With our delirious longing, all this is just the way of words
When they huddle, affecting happiness in herds.
Let them soften to the fact of the flow of your hair
And love’s favorite lie—“I’ll always be there”.
I always misspell separation when she’s near.
Tonight I’ll get it right, I fear.
Listen, I’m confused.
Did our souls just kiss?
And really, what is all this,
This endless talk of the All?
I know, I know.
I only accidentally call.
And accidents, like loves, are always over fast.
But look, have I shown you
The baubles in my little bauble bag?
In them we might last a life,
Share a pretty thing or two,
Delight in our favorite this or that
We arranged for you to show you you
And me, the I I secretly knew.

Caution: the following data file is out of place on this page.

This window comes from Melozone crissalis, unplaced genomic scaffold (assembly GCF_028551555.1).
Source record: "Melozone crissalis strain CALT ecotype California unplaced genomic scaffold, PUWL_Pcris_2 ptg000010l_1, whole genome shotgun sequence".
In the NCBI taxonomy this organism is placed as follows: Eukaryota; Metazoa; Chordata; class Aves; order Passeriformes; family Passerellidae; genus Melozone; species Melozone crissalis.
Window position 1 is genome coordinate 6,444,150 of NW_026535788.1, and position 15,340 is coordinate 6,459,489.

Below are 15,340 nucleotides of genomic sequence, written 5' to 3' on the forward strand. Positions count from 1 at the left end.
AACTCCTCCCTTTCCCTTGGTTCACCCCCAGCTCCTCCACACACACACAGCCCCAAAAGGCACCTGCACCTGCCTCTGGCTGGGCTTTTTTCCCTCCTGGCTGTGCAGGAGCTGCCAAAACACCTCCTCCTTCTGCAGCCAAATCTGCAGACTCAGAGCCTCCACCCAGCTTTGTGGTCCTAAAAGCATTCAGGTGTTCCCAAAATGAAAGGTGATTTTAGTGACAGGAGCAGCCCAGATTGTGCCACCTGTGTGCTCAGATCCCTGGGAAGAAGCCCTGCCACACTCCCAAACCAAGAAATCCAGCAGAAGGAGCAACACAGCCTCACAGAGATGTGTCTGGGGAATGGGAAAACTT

The black crow caws as the white raven sighs
Hello blue eyes! hello! over here!
Revealing one simple solid truth,
And a thousand perfect singing lies.
I’m not confused! I love us…but must go
Into the bauble you threw
In my little bauble bag,
The ever-growing bauble bag
Of me, and you.
Existence is a marvelous trap, and you know it,
In the back of the back of the line, feeling vaguely unsure.
Gosh, you think, I could really throw back a few,
When someone steals you by the arm and says, Sir,
You haven’t paid for your ticket, is that true?
And you wonder, for a moment, is that true?
And in the next moment she appears at your side, her,
Like rain on the perfect day for rain, after making love,
And you are both escorted to the double doors now, quietly, and you shove.
I grieved with an angelic hangover
O don't worry I won't believe the lies
I know you'll come back soon
I shrieked our secret names
To the drunks
Beneath the Arc Sans Triomphe
I wear your red scarf like a bullet to the neck